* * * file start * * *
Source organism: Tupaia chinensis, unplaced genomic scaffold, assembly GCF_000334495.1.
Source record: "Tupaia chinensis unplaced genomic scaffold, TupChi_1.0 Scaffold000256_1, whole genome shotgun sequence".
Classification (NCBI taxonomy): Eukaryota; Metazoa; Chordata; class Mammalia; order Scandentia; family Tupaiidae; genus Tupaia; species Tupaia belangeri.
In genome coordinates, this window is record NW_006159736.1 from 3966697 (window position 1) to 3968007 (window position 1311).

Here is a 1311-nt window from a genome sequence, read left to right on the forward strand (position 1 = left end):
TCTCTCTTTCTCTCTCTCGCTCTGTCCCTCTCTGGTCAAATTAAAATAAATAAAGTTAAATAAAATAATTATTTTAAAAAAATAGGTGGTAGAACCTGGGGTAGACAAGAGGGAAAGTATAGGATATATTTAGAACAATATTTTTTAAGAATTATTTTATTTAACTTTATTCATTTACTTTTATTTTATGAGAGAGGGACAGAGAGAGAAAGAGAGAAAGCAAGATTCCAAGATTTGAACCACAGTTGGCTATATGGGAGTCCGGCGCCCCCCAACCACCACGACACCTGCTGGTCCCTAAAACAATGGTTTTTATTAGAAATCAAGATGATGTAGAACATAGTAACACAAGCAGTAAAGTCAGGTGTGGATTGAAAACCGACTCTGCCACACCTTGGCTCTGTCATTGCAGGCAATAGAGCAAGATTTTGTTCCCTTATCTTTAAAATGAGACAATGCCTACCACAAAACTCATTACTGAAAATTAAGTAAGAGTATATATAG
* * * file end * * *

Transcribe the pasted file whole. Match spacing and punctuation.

Source organism: Tupaia chinensis, unplaced genomic scaffold, assembly GCF_000334495.1.
Source record: "Tupaia chinensis unplaced genomic scaffold, TupChi_1.0 Scaffold000256_1, whole genome shotgun sequence".
Classification (NCBI taxonomy): Eukaryota; Metazoa; Chordata; class Mammalia; order Scandentia; family Tupaiidae; genus Tupaia; species Tupaia belangeri.
In genome coordinates, this window is record NW_006159736.1 from 3966697 (window position 1) to 3968007 (window position 1311).

Here is a 1311-nt window from a genome sequence, read left to right on the forward strand (position 1 = left end):
TCTCTCTTTCTCTCTCTCGCTCTGTCCCTCTCTGGTCAAATTAAAATAAATAAAGTTAAATAAAATAATTATTTTAAAAAAATAGGTGGTAGAACCTGGGGTAGACAAGAGGGAAAGTATAGGATATATTTAGAACAATATTTTTTAAGAATTATTTTATTTAACTTTATTCATTTACTTTTATTTTATGAGAGAGGGACAGAGAGAGAAAGAGAGAAAGCAAGATTCCAAGATTTGAACCACAGTTGGCTATATGGGAGTCCGGCGCCCCCCAACCACCACGACACCTGCTGGTCCCTAAAACAATGGTTTTTATTAGAAATCAAGATGATGTAGAACATAGTAACACAAGCAGTAAAGTCAGGTGTGGATTGAAAACCGACTCTGCCACACCTTGGCTCTGTCATTGCAGGCAATAGAGCAAGATTTTGTTCCCTTATCTTTAAAATGAGACAATGCCTACCACAAAACTCATTACTGAAAATTAAGTAAGAGTATATATAG